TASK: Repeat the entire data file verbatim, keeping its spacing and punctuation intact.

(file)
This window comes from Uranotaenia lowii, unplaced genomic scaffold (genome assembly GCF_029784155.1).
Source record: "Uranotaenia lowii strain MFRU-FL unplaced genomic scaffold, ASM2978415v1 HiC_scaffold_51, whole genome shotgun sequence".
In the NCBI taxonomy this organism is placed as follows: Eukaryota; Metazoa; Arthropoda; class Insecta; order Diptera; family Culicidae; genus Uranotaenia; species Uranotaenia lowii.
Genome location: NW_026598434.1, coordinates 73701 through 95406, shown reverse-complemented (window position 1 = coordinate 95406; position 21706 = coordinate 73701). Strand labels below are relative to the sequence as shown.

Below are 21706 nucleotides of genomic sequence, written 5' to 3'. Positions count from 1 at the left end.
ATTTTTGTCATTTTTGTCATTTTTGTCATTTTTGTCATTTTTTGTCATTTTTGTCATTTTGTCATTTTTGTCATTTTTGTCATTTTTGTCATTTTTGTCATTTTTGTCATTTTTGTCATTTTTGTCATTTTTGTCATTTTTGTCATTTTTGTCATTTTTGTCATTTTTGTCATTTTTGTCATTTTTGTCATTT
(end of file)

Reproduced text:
This window comes from Uranotaenia lowii, unplaced genomic scaffold (genome assembly GCF_029784155.1).
Source record: "Uranotaenia lowii strain MFRU-FL unplaced genomic scaffold, ASM2978415v1 HiC_scaffold_51, whole genome shotgun sequence".
In the NCBI taxonomy this organism is placed as follows: Eukaryota; Metazoa; Arthropoda; class Insecta; order Diptera; family Culicidae; genus Uranotaenia; species Uranotaenia lowii.
Genome location: NW_026598434.1, coordinates 73701 through 95406, shown reverse-complemented (window position 1 = coordinate 95406; position 21706 = coordinate 73701). Strand labels below are relative to the sequence as shown.

Below are 21706 nucleotides of genomic sequence, written 5' to 3'. Positions count from 1 at the left end.
ATTTTTGTCATTTTTGTCATTTTTGTCATTTTTGTCATTTTTTGTCATTTTTGTCATTTTGTCATTTTTGTCATTTTTGTCATTTTTGTCATTTTTGTCATTTTTGTCATTTTTGTCATTTTTGTCATTTTTGTCATTTTTGTCATTTTTGTCATTTTTGTCATTTTTGTCATTTTTGTCATTTTTGTCATTT